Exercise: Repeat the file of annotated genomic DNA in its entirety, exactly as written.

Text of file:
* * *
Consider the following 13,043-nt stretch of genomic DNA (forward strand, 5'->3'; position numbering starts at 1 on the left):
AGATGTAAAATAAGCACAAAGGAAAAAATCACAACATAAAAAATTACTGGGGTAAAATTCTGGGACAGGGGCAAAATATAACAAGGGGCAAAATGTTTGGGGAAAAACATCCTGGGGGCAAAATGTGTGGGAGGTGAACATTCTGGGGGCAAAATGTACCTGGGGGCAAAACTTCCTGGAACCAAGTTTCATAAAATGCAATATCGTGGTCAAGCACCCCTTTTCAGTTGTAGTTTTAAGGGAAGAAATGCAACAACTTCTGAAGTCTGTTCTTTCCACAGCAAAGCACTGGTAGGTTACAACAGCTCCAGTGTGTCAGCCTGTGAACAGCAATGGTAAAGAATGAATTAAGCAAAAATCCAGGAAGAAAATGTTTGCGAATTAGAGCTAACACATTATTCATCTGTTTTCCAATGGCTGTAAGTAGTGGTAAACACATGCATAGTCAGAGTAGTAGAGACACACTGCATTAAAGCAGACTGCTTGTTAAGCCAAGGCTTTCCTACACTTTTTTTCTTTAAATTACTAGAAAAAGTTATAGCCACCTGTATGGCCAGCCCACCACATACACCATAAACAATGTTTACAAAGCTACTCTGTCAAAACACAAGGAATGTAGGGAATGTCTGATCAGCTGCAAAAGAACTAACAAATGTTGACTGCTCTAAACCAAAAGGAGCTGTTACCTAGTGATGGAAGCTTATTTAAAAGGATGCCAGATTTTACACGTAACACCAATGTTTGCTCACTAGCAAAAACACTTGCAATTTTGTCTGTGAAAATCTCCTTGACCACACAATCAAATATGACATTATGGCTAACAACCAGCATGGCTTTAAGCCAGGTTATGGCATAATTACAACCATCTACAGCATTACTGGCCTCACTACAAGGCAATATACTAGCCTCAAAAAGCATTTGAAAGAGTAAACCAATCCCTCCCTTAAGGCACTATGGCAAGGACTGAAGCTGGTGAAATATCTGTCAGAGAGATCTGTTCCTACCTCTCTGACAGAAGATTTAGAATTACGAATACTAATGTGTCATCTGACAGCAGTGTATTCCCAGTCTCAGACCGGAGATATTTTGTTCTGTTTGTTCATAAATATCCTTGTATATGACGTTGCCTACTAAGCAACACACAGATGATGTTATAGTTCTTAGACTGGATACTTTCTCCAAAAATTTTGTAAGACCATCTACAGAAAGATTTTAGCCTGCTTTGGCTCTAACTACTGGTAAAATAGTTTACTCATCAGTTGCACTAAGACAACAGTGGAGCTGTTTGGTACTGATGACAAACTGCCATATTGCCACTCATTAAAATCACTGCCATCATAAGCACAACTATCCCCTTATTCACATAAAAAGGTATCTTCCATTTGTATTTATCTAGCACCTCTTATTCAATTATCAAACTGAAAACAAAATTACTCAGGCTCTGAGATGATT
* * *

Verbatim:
Consider the following 13,043-nt stretch of genomic DNA (forward strand, 5'->3'; position numbering starts at 1 on the left):
AGATGTAAAATAAGCACAAAGGAAAAAATCACAACATAAAAAATTACTGGGGTAAAATTCTGGGACAGGGGCAAAATATAACAAGGGGCAAAATGTTTGGGGAAAAACATCCTGGGGGCAAAATGTGTGGGAGGTGAACATTCTGGGGGCAAAATGTACCTGGGGGCAAAACTTCCTGGAACCAAGTTTCATAAAATGCAATATCGTGGTCAAGCACCCCTTTTCAGTTGTAGTTTTAAGGGAAGAAATGCAACAACTTCTGAAGTCTGTTCTTTCCACAGCAAAGCACTGGTAGGTTACAACAGCTCCAGTGTGTCAGCCTGTGAACAGCAATGGTAAAGAATGAATTAAGCAAAAATCCAGGAAGAAAATGTTTGCGAATTAGAGCTAACACATTATTCATCTGTTTTCCAATGGCTGTAAGTAGTGGTAAACACATGCATAGTCAGAGTAGTAGAGACACACTGCATTAAAGCAGACTGCTTGTTAAGCCAAGGCTTTCCTACACTTTTTTTCTTTAAATTACTAGAAAAAGTTATAGCCACCTGTATGGCCAGCCCACCACATACACCATAAACAATGTTTACAAAGCTACTCTGTCAAAACACAAGGAATGTAGGGAATGTCTGATCAGCTGCAAAAGAACTAACAAATGTTGACTGCTCTAAACCAAAAGGAGCTGTTACCTAGTGATGGAAGCTTATTTAAAAGGATGCCAGATTTTACACGTAACACCAATGTTTGCTCACTAGCAAAAACACTTGCAATTTTGTCTGTGAAAATCTCCTTGACCACACAATCAAATATGACATTATGGCTAACAACCAGCATGGCTTTAAGCCAGGTTATGGCATAATTACAACCATCTACAGCATTACTGGCCTCACTACAAGGCAATATACTAGCCTCAAAAAGCATTTGAAAGAGTAAACCAATCCCTCCCTTAAGGCACTATGGCAAGGACTGAAGCTGGTGAAATATCTGTCAGAGAGATCTGTTCCTACCTCTCTGACAGAAGATTTAGAATTACGAATACTAATGTGTCATCTGACAGCAGTGTATTCCCAGTCTCAGACCGGAGATATTTTGTTCTGTTTGTTCATAAATATCCTTGTATATGACGTTGCCTACTAAGCAACACACAGATGATGTTATAGTTCTTAGACTGGATACTTTCTCCAAAAATTTTGTAAGACCATCTACAGAAAGATTTTAGCCTGCTTTGGCTCTAACTACTGGTAAAATAGTTTACTCATCAGTTGCACTAAGACAACAGTGGAGCTGTTTGGTACTGATGACAAACTGCCATATTGCCACTCATTAAAATCACTGCCATCATAAGCACAACTATCCCCTTATTCACATAAAAAGGTATCTTCCATTTGTATTTATCTAGCACCTCTTATTCAATTATCAAACTGAAAACAAAATTACTCAGGCTCTGAGATGATT